UI - 11876229
AU - Walker DC; Brown BH; Smallwood RH; Hose DR; Jones DM
TI - Modelled current distribution in cervical squamous tissue.
SO - Physiol Meas 2002 Feb;23(1):159-68
AD - Department of Medical Physics and Clinical Engineering, University of Sheffield, Royal Hallamshire Hospital, UK. email@example.com
The electrical properties of cervical squamous epithelium have been modelled in the frequency range 100 Hz to 10 MHz. The hierarchical modelling process comprises a cellular level stage, which includes detailed models of cells typical of different depths within the epithelium and a tissue model, which utilizes electrical properties obtained from the cellular models. The fit between the modelled and measured impedance spectra and the distribution of current with depth depends on the macroscopic model structure. Both the properties of the basement membrane and the presence of a surface mucus layer are shown to have a significant effect. The best fit with measured data is obtained when a 10 microm thick, high-conductivity surface layer is included in the tissue model.
UI - 11792070
AU - Tjiong MY; Zumbach K; Schegget JT; van der Vange N; Out TA; Pawlita M;
TI - Struyk L Antibodies against human papillomavirus type 16 and 18 E6 and E7 proteins in cervicovaginal washings and serum of patients with cervical neoplasia.
SO - Viral Immunol 2001;14(4):415-24
AD - Department of Obstetrics and Gynecology, Academic Medical Center, Amsterdam, The Netherlands.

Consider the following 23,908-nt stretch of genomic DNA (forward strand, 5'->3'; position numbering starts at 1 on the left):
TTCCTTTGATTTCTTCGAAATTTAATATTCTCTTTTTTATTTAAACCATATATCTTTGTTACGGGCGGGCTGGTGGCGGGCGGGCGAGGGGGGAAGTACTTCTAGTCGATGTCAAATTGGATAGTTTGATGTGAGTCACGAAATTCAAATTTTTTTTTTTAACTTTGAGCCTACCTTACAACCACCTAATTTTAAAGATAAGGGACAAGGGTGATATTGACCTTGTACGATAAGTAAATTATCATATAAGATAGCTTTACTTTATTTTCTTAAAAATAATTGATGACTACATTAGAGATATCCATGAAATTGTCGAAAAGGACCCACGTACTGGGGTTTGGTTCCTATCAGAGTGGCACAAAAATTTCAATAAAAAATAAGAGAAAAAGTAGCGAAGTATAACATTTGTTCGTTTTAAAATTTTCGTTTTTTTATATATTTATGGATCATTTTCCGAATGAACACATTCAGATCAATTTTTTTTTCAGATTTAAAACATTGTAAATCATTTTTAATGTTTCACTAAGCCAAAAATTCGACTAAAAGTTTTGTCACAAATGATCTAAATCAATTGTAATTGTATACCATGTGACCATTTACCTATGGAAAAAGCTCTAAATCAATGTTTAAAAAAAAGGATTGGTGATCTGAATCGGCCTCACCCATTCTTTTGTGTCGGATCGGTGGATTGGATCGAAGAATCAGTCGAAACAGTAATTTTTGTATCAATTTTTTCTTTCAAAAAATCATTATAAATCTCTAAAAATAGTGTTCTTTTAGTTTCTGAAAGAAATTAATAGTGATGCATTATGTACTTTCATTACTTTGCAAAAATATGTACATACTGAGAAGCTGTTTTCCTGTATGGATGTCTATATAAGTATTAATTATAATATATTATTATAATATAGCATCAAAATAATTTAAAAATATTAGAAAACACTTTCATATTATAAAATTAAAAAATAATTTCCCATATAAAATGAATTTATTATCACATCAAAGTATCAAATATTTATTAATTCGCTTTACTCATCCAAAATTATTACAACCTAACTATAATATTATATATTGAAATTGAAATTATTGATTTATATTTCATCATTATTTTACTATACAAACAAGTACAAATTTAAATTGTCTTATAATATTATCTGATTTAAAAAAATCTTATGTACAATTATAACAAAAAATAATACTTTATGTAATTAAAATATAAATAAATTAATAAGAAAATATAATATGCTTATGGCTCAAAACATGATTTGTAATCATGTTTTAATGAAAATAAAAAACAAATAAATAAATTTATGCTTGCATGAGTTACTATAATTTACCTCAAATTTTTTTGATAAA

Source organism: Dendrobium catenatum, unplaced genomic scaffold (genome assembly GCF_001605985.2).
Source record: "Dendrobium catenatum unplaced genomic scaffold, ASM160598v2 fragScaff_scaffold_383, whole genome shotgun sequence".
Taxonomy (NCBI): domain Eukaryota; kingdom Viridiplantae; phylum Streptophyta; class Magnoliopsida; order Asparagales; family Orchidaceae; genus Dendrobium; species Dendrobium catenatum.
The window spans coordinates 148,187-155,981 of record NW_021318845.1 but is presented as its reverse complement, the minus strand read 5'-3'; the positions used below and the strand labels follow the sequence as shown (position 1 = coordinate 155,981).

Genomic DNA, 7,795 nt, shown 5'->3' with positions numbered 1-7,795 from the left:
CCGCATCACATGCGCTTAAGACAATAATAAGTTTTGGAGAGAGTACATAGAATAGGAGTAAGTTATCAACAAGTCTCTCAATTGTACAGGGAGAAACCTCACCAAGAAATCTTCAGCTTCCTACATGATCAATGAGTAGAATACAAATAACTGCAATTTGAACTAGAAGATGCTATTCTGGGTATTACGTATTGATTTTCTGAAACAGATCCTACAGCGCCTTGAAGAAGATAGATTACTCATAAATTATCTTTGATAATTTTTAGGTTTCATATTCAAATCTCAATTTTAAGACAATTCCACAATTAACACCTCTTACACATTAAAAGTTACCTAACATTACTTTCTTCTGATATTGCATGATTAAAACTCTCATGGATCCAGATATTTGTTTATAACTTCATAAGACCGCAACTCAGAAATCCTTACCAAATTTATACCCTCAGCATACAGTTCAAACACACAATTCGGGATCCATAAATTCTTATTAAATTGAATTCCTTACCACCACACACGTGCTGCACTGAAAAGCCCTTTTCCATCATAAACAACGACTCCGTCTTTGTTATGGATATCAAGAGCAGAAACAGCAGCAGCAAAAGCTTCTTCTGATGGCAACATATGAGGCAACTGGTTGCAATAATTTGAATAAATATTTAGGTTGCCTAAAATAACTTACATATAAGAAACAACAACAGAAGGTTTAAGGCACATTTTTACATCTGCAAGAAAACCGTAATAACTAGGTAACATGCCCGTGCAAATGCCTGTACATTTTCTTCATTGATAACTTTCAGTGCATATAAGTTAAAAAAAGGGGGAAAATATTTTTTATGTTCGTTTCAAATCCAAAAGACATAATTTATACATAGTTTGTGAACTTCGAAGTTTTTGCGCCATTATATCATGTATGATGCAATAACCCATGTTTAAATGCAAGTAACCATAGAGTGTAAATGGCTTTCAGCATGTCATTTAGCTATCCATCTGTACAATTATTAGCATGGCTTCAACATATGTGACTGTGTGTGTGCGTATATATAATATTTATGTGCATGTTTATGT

Serum antibodies against the E6 and E7 proteins of human papillomavirus (HPV) 16 and 18 are associated with cervical cancer. The aim of this study was to investigate the presence of local antibodies against HPV in cervicovaginal washings (CWs). In this study antibodies against the native HPV16 and HPV18 E6/E7 proteins were detectable in CWs (48%) and sera (29%) from patients with cervical cancer (n = 21) utilizing a sandwich protein enzyme-linked immunosorbent assay (ELISA). In paired CWs and sera from patients with cervical intraepithelial neoplasia (n = 38) and from healthy women (n = 22) no antibodies against these proteins were found. In 10 of 11 patients, the antibody response corresponded with the HPV type in the cervical smear and/or tumor tissue, which indicates the HPV type specificity of the assay. In 7 of 11 patients with antibody reactivity against HPV16 or HPV18 E6 and/or E7 proteins a higher level of antibody reactivity in the CWs than in the paired serum samples was found at similar inputs of total IgG. This suggests that the antibodies in the CWs against the investigated HPV proteins in these patients were locally produced.
UI - 12082291
AU - Grote HJ; Friedrichs N; Pomjanski N; Guhde HF; Reich O; Bocking A
TI - Prognostic significance of DNA cytometry in carcinoma of the uterine cervix FIGO stage IB and II.
SO - Anal Cell Pathol 2001;23(3-4):97-105
AD - Institute of Cytopathology, Heinrich-Heine-University, Moorenstrasse 5, D-40225 Dusseldorf, Germany.